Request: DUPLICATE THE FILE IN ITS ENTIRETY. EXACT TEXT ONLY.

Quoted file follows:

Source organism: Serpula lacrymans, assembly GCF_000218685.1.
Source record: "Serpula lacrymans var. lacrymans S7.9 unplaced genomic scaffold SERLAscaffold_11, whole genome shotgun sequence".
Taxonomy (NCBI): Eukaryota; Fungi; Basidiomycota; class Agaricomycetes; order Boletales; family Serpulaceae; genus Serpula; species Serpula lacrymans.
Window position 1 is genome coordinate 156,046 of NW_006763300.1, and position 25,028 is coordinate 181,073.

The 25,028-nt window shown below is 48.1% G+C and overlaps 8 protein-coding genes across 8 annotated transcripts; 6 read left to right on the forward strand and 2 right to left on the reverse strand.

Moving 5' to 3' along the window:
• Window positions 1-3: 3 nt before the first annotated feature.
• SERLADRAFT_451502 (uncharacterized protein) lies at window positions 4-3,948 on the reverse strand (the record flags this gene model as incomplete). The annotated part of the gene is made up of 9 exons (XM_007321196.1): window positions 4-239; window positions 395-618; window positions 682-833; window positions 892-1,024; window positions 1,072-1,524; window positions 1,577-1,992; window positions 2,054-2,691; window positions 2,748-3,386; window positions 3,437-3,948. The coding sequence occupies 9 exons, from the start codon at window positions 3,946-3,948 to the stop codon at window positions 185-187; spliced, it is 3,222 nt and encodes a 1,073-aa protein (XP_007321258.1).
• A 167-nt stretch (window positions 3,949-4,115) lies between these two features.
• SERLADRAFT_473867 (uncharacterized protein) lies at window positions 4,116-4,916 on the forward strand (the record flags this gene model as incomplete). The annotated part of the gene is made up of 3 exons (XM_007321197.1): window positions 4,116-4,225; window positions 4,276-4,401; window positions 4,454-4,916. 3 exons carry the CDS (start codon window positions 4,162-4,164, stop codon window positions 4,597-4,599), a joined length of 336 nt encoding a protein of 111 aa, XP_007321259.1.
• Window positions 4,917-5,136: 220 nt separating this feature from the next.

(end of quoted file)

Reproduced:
Source organism: Serpula lacrymans, assembly GCF_000218685.1.
Source record: "Serpula lacrymans var. lacrymans S7.9 unplaced genomic scaffold SERLAscaffold_11, whole genome shotgun sequence".
Taxonomy (NCBI): Eukaryota; Fungi; Basidiomycota; class Agaricomycetes; order Boletales; family Serpulaceae; genus Serpula; species Serpula lacrymans.
Window position 1 is genome coordinate 156,046 of NW_006763300.1, and position 25,028 is coordinate 181,073.

The 25,028-nt window shown below is 48.1% G+C and overlaps 8 protein-coding genes across 8 annotated transcripts; 6 read left to right on the forward strand and 2 right to left on the reverse strand.

Moving 5' to 3' along the window:
• Window positions 1-3: 3 nt before the first annotated feature.
• SERLADRAFT_451502 (uncharacterized protein) lies at window positions 4-3,948 on the reverse strand (the record flags this gene model as incomplete). The annotated part of the gene is made up of 9 exons (XM_007321196.1): window positions 4-239; window positions 395-618; window positions 682-833; window positions 892-1,024; window positions 1,072-1,524; window positions 1,577-1,992; window positions 2,054-2,691; window positions 2,748-3,386; window positions 3,437-3,948. The coding sequence occupies 9 exons, from the start codon at window positions 3,946-3,948 to the stop codon at window positions 185-187; spliced, it is 3,222 nt and encodes a 1,073-aa protein (XP_007321258.1).
• A 167-nt stretch (window positions 3,949-4,115) lies between these two features.
• SERLADRAFT_473867 (uncharacterized protein) lies at window positions 4,116-4,916 on the forward strand (the record flags this gene model as incomplete). The annotated part of the gene is made up of 3 exons (XM_007321197.1): window positions 4,116-4,225; window positions 4,276-4,401; window positions 4,454-4,916. 3 exons carry the CDS (start codon window positions 4,162-4,164, stop codon window positions 4,597-4,599), a joined length of 336 nt encoding a protein of 111 aa, XP_007321259.1.
• Window positions 4,917-5,136: 220 nt separating this feature from the next.